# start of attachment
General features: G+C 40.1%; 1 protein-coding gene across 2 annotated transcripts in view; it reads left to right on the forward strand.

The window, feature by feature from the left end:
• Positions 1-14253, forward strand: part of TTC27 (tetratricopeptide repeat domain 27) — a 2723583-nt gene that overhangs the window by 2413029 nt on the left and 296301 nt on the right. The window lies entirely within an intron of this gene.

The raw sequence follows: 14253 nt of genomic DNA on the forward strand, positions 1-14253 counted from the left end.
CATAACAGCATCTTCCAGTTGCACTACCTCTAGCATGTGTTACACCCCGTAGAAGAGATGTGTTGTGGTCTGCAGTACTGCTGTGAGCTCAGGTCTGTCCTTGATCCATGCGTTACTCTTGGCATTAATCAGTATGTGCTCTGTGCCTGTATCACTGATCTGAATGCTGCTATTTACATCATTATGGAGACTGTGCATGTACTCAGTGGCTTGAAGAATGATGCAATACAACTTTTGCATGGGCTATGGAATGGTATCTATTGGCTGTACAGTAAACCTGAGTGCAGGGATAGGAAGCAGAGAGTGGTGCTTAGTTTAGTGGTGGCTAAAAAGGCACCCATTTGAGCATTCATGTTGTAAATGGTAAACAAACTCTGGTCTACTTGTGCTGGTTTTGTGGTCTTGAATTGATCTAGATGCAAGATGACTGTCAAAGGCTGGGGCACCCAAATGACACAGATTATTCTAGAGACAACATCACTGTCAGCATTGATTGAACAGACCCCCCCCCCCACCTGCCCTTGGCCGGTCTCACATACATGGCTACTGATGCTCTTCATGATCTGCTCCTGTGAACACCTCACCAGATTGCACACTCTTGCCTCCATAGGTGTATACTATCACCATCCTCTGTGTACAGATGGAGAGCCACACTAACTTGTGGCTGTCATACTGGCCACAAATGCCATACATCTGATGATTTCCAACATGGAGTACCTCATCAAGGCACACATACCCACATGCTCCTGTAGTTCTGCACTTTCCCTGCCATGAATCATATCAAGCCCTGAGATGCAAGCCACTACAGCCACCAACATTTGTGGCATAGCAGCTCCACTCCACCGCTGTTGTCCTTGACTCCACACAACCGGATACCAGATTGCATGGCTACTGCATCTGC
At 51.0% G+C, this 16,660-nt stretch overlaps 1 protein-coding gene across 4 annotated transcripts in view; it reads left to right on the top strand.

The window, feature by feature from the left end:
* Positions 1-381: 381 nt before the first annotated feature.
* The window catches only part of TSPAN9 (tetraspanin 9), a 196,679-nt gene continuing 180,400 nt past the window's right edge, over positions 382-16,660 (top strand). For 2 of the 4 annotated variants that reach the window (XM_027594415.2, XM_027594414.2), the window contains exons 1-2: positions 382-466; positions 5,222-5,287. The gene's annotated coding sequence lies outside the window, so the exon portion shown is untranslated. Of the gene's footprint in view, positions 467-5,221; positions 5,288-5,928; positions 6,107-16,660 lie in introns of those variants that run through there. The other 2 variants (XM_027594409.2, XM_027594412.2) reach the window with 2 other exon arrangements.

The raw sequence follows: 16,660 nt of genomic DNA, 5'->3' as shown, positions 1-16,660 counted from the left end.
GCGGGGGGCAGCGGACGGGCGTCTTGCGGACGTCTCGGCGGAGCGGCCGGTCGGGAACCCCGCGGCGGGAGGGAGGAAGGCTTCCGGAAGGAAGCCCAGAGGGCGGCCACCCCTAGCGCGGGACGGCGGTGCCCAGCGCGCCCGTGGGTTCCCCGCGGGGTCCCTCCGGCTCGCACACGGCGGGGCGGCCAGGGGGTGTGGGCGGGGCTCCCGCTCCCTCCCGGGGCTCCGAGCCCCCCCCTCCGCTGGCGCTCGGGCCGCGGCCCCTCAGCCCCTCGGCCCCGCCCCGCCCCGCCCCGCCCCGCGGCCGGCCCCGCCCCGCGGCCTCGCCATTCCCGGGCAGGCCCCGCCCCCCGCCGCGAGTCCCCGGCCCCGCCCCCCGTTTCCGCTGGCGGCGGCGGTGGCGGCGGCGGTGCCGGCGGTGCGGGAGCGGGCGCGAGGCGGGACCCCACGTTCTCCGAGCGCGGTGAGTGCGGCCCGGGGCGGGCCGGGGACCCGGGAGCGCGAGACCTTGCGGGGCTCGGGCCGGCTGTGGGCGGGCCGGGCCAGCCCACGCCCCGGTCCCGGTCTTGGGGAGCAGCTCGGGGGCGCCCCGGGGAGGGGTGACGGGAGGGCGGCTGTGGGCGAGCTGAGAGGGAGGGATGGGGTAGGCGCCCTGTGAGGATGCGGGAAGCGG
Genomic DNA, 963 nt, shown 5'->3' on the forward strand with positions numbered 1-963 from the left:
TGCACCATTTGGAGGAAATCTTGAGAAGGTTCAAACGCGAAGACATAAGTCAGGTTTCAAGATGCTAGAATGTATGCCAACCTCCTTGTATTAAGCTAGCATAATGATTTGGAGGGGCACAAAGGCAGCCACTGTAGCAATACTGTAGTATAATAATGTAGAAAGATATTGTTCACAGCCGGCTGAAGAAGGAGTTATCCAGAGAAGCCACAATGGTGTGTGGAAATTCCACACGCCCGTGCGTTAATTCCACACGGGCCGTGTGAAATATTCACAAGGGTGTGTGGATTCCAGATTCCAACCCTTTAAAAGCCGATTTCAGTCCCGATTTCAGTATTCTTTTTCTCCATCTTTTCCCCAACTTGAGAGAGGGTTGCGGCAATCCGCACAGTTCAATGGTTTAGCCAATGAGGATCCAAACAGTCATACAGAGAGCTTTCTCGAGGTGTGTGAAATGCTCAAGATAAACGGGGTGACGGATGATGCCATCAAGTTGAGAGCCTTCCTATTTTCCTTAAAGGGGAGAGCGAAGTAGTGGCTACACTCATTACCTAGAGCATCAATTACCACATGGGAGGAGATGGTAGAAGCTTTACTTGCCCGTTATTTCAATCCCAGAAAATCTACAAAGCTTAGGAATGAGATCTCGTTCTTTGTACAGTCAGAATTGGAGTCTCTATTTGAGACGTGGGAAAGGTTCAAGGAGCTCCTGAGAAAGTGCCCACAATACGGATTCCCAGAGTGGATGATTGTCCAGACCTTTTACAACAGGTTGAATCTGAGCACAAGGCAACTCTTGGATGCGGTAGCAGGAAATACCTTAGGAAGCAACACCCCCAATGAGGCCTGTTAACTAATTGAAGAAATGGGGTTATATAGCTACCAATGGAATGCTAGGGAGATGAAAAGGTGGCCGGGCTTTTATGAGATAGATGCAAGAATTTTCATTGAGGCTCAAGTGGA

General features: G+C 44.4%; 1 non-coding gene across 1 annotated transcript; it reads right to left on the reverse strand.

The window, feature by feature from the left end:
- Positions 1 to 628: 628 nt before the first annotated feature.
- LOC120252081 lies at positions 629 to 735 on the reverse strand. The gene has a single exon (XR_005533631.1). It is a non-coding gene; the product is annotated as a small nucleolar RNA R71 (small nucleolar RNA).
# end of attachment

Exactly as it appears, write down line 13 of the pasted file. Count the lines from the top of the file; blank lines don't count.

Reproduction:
TGCACCATTTGGAGGAAATCTTGAGAAGGTTCAAACGCGAAGACATAAGTCAGGTTTCAAGATGCTAGAATGTATGCCAACCTCCTTGTATTAAGCTAGCATAATGATTTGGAGGGGCACAAAGGCAGCCACTGTAGCAATACTGTAGTATAATAATGTAGAAAGATATTGTTCACAGCCGGCTGAAGAAGGAGTTATCCAGAGAAGCCACAATGGTGTGTGGAAATTCCACACGCCCGTGCGTTAATTCCACACGGGCCGTGTGAAATATTCACAAGGGTGTGTGGATTCCAGATTCCAACCCTTTAAAAGCCGATTTCAGTCCCGATTTCAGTATTCTTTTTCTCCATCTTTTCCCCAACTTGAGAGAGGGTTGCGGCAATCCGCACAGTTCAATGGTTTAGCCAATGAGGATCCAAACAGTCATACAGAGAGCTTTCTCGAGGTGTGTGAAATGCTCAAGATAAACGGGGTGACGGATGATGCCATCAAGTTGAGAGCCTTCCTATTTTCCTTAAAGGGGAGAGCGAAGTAGTGGCTACACTCATTACCTAGAGCATCAATTACCACATGGGAGGAGATGGTAGAAGCTTTACTTGCCCGTTATTTCAATCCCAGAAAATCTACAAAGCTTAGGAATGAGATCTCGTTCTTTGTACAGTCAGAATTGGAGTCTCTATTTGAGACGTGGGAAAGGTTCAAGGAGCTCCTGAGAAAGTGCCCACAATACGGATTCCCAGAGTGGATGATTGTCCAGACCTTTTACAACAGGTTGAATCTGAGCACAAGGCAACTCTTGGATGCGGTAGCAGGAAATACCTTAGGAAGCAACACCCCCAATGAGGCCTGTTAACTAATTGAAGAAATGGGGTTATATAGCTACCAATGGAATGCTAGGGAGATGAAAAGGTGGCCGGGCTTTTATGAGATAGATGCAAGAATTTTCATTGAGGCTCAAGTGGA